BONUS🤩: La Feria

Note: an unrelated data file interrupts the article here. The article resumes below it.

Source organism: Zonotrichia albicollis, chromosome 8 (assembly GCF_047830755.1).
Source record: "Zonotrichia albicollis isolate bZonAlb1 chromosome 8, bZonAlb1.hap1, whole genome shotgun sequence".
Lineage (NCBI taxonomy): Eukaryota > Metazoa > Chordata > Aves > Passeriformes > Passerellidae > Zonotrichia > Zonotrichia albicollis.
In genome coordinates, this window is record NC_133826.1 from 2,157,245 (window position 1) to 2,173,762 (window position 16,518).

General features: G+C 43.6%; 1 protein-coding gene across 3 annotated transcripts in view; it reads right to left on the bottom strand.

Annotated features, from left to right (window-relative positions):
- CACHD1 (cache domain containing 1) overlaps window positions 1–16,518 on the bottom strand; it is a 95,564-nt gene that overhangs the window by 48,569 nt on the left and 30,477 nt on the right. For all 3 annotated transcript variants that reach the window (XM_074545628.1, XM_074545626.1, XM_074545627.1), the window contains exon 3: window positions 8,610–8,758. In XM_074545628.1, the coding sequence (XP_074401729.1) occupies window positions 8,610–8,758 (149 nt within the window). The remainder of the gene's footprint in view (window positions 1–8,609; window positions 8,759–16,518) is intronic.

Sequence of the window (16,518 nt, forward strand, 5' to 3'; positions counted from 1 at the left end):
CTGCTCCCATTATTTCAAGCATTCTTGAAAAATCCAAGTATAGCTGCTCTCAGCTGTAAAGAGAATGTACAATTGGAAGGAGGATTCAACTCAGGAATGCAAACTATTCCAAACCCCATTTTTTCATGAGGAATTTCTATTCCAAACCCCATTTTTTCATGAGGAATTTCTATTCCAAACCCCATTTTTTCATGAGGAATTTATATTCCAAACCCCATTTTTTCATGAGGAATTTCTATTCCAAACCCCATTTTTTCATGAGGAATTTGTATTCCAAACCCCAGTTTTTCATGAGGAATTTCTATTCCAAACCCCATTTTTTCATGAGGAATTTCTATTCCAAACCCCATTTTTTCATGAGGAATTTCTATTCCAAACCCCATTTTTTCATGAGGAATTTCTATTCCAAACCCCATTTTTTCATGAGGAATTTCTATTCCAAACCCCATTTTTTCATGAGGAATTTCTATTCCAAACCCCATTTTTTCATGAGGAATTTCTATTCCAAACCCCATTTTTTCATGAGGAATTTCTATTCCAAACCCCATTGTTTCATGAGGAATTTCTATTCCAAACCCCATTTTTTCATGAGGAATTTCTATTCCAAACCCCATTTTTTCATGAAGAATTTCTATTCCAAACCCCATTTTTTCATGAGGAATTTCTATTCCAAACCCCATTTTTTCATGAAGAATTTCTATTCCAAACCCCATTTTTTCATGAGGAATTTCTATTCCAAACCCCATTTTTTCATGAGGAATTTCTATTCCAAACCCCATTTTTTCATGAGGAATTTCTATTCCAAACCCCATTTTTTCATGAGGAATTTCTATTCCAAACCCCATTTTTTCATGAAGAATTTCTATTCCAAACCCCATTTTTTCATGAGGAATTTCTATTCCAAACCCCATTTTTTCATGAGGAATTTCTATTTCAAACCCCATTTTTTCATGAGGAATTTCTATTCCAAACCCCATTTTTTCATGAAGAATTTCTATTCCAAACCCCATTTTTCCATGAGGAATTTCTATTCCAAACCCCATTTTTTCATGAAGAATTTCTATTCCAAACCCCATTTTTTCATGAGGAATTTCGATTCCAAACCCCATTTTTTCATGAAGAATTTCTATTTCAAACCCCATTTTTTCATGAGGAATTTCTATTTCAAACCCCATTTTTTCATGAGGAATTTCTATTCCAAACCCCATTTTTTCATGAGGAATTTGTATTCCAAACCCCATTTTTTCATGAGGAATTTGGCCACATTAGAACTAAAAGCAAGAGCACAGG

The Seville Fair, or La Feria de Abril de Sevilla, is one of the biggest festivals in the world. Held during one week in early April, the city begins preparing for this event months in advance. A massive lot in the Los Remedios neighborhood is transformed into a city of tents. Over 1,000 tents, or casetas, are constructed in the area, and each one is essentially its own party, featuring a dance floor, band, kitchen, and bar. Everyone dresses to the nines, with women donning flamenco dresses and men flaunting their best suit and tie. The dancing starts at 10pm, and most Feria-goers end up stumbling home sometime around sunrise the following morning. Each year, La Feria hosts over 5,000,000 visitors. Remember that typically, Seville has a population of less than 2 million people. If you get tired of dancing Flamenco and drinking rebujitos, you can go for a ride in a horse drawn carriage, or check out some of the rides at the adjacent amusement park. You better have a strong stomach though, because the pirate swing does not care how many drinks you’ve had that night. It’s incredible to witness this city within a city, and there’s truly no other event like it. So, what are you waiting for? Grab your dancing shoes, book your ticket, and see for yourself everything this amazing Spanish city has to offer.